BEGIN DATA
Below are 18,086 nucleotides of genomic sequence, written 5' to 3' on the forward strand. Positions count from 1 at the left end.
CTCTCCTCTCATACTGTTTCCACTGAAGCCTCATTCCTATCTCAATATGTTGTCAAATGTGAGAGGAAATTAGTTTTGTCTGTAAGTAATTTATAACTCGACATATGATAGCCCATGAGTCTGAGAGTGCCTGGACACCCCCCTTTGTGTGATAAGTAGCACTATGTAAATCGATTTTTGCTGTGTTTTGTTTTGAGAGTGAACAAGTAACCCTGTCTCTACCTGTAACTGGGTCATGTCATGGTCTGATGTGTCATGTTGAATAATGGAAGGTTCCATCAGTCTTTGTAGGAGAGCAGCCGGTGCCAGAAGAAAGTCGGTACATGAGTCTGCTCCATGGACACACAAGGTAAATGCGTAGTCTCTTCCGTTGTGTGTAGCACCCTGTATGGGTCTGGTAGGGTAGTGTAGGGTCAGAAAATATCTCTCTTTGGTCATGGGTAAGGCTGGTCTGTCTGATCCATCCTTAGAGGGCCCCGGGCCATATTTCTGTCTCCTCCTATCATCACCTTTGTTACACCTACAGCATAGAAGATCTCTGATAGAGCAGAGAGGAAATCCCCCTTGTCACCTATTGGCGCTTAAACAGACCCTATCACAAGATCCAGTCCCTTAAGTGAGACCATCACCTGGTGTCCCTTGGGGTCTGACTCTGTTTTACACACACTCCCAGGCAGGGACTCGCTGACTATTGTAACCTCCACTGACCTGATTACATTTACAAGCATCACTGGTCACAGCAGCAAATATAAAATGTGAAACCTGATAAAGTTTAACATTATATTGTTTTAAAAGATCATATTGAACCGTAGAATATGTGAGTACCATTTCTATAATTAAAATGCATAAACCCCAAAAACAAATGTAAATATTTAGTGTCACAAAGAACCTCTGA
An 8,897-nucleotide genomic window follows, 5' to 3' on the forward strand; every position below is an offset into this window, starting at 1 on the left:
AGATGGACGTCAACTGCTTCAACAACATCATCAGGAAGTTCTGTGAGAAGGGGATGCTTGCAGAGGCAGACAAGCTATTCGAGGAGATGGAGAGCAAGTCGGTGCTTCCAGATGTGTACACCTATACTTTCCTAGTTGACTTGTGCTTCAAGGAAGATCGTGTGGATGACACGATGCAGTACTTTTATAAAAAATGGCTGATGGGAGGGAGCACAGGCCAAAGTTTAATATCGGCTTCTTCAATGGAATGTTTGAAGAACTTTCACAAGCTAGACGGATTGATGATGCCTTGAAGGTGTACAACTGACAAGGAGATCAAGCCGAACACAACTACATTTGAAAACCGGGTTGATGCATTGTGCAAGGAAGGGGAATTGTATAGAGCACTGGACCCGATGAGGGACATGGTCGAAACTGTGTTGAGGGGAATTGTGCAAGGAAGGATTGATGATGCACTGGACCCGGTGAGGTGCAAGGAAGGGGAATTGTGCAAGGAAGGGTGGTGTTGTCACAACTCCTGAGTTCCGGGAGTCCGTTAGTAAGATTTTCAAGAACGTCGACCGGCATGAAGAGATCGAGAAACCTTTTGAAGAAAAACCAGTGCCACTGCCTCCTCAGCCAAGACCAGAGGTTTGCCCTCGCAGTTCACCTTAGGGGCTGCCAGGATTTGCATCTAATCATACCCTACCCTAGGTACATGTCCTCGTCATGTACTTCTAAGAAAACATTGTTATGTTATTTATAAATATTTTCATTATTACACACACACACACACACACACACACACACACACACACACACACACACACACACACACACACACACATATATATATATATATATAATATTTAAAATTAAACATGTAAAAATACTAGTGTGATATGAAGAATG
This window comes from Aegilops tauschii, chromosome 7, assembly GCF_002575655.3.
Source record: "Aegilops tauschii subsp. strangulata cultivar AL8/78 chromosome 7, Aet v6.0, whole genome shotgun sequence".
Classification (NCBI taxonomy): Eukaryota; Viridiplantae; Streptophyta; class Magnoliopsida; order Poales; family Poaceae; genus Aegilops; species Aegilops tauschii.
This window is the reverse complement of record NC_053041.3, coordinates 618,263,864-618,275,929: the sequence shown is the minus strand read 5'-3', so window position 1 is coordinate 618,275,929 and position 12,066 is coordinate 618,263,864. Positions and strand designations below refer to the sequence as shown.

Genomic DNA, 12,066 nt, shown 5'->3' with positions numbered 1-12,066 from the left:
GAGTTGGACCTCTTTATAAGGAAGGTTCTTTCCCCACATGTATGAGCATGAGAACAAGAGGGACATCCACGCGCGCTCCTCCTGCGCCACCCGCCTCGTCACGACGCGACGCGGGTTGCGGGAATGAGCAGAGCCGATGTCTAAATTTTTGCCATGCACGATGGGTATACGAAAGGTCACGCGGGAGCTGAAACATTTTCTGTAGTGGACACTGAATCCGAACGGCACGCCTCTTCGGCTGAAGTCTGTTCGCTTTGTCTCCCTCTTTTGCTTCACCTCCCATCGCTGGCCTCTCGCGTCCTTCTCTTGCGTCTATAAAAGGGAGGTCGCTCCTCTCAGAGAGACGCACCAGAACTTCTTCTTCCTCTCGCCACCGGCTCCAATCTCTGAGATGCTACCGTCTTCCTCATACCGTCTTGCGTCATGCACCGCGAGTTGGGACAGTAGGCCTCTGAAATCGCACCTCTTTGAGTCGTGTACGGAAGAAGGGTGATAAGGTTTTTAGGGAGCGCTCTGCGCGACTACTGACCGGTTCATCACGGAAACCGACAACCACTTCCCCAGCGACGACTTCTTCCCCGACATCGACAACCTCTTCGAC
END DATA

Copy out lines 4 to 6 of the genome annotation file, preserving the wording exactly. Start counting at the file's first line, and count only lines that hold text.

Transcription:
AGATGGACGTCAACTGCTTCAACAACATCATCAGGAAGTTCTGTGAGAAGGGGATGCTTGCAGAGGCAGACAAGCTATTCGAGGAGATGGAGAGCAAGTCGGTGCTTCCAGATGTGTACACCTATACTTTCCTAGTTGACTTGTGCTTCAAGGAAGATCGTGTGGATGACACGATGCAGTACTTTTATAAAAAATGGCTGATGGGAGGGAGCACAGGCCAAAGTTTAATATCGGCTTCTTCAATGGAATGTTTGAAGAACTTTCACAAGCTAGACGGATTGATGATGCCTTGAAGGTGTACAACTGACAAGGAGATCAAGCCGAACACAACTACATTTGAAAACCGGGTTGATGCATTGTGCAAGGAAGGGGAATTGTATAGAGCACTGGACCCGATGAGGGACATGGTCGAAACTGTGTTGAGGGGAATTGTGCAAGGAAGGATTGATGATGCACTGGACCCGGTGAGGTGCAAGGAAGGGGAATTGTGCAAGGAAGGGTGGTGTTGTCACAACTCCTGAGTTCCGGGAGTCCGTTAGTAAGATTTTCAAGAACGTCGACCGGCATGAAGAGATCGAGAAACCTTTTGAAGAAAAACCAGTGCCACTGCCTCCTCAGCCAAGACCAGAGGTTTGCCCTCGCAGTTCACCTTAGGGGCTGCCAGGATTTGCATCTAATCATACCCTACCCTAGGTACATGTCCTCGTCATGTACTTCTAAGAAAACATTGTTATGTTATTTATAAATATTTTCATTATTACACACACACACACACACACACACACACACACACACACACACACACACACACACACACACACACACATATATATATATATATATAATATTTAAAATTAAACATGTAAAAATACTAGTGTGATATGAAGAATG
This window comes from Aegilops tauschii, chromosome 7, assembly GCF_002575655.3.
Source record: "Aegilops tauschii subsp. strangulata cultivar AL8/78 chromosome 7, Aet v6.0, whole genome shotgun sequence".